Indexed on: 06 Nov '01Published on: 06 Nov '01Published in: Astrophysics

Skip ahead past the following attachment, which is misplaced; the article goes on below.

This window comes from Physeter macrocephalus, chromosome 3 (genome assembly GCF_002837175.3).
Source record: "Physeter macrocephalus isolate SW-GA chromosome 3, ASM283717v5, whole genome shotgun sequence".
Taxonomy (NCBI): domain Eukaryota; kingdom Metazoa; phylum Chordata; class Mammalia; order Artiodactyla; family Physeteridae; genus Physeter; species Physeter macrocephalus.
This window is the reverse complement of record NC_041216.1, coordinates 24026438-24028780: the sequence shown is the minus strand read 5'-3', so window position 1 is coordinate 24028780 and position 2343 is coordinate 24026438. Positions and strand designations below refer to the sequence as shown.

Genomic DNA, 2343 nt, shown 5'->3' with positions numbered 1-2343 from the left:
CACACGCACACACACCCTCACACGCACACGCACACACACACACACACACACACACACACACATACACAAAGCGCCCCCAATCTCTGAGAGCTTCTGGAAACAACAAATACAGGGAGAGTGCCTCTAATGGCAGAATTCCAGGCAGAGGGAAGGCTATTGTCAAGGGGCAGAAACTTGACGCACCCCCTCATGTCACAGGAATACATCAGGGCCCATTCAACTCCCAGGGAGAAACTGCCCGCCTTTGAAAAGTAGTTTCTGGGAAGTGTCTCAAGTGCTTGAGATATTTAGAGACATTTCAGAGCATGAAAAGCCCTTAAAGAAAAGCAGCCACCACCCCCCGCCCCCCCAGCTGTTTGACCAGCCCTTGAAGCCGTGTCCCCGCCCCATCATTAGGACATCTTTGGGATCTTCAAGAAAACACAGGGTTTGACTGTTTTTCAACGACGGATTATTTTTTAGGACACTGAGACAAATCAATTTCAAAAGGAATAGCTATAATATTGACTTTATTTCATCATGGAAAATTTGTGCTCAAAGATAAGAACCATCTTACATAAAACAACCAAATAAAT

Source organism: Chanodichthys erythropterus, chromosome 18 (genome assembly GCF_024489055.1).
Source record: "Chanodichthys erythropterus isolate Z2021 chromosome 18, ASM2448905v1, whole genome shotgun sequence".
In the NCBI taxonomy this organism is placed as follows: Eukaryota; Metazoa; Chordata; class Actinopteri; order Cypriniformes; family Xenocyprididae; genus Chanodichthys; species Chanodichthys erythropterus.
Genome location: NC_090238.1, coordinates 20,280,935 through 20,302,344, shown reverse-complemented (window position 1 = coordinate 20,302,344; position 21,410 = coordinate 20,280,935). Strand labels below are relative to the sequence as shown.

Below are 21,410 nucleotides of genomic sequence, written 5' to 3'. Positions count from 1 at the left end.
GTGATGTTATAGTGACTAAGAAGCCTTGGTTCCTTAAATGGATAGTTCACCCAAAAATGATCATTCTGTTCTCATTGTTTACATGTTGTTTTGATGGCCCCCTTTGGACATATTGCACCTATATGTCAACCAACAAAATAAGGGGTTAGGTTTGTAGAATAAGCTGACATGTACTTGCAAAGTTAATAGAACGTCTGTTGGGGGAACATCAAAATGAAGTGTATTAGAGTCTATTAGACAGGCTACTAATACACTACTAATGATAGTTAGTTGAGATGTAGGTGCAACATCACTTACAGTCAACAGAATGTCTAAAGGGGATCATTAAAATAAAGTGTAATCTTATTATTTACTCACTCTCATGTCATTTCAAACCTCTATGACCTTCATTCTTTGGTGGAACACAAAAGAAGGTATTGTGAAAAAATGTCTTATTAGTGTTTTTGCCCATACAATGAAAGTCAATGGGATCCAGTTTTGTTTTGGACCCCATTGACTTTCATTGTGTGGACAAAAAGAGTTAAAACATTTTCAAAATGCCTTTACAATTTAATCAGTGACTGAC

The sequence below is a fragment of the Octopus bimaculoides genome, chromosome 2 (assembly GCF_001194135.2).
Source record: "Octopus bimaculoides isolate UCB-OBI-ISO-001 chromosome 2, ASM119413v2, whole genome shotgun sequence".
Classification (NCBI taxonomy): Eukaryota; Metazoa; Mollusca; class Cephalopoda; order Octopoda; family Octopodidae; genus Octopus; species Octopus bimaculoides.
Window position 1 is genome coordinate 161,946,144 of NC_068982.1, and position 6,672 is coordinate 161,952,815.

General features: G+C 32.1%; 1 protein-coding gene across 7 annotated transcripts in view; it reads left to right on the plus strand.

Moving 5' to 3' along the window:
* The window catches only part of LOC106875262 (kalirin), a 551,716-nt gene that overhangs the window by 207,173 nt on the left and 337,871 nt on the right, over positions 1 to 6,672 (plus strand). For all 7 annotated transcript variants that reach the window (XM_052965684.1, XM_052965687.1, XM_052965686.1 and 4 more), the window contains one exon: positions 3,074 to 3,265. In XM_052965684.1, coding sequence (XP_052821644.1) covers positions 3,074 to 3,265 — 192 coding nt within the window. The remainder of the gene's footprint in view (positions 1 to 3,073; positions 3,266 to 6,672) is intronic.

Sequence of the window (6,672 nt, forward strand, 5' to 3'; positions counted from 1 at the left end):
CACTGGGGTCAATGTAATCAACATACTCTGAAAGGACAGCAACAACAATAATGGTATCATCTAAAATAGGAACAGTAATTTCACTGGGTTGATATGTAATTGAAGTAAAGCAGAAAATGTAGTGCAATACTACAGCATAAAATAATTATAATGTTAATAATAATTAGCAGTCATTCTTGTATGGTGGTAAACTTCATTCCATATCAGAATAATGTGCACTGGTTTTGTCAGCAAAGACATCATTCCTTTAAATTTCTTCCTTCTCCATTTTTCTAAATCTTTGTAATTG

Lyman alpha galaxies at high redshifts offer a powerful probe of both the formation of galaxies and the reionization of the intergalactic medium. Lyman alpha line emission is an efficient tool for identifying young galaxies at high redshift, because it is strong in systems with young stars and little or no dust-- properties expected in galaxies undergoing their first burst of star-formation. Lyman alpha galaxies also provide a robust test of the reionization epoch that is independent of Gunn-Peterson trough observations in quasar spectra and is better able to distinguish line center optical depths tau=5 from tau=10^5. This is because neutral gas scatters Lyman alpha photons, dramatically ``blurring'' images of Lyman alpha galaxies embedded in a neutral intergalactic medium and rendering them undetectable. We present a photometrically selected sample of z=5.7 Lyman alpha emitters derived from the Large Area Lyman Alpha survey. The presence of these low-luminosity Lyman alpha sources at z=5.7 immediately implies that the reionization redshift was > 5.7. Comparing these objects to our earlier z=4.5 sample, we find that the number of z=5.7 emitters at fixed line luminosity marginally exceeds the no-evolution expectation, but falls well short of published model predictions. The equivalent width distribution is similar at the two redshifts. The large equivalent widths of the Lyman alpha line indicate young galaxies undergoing their first star formation.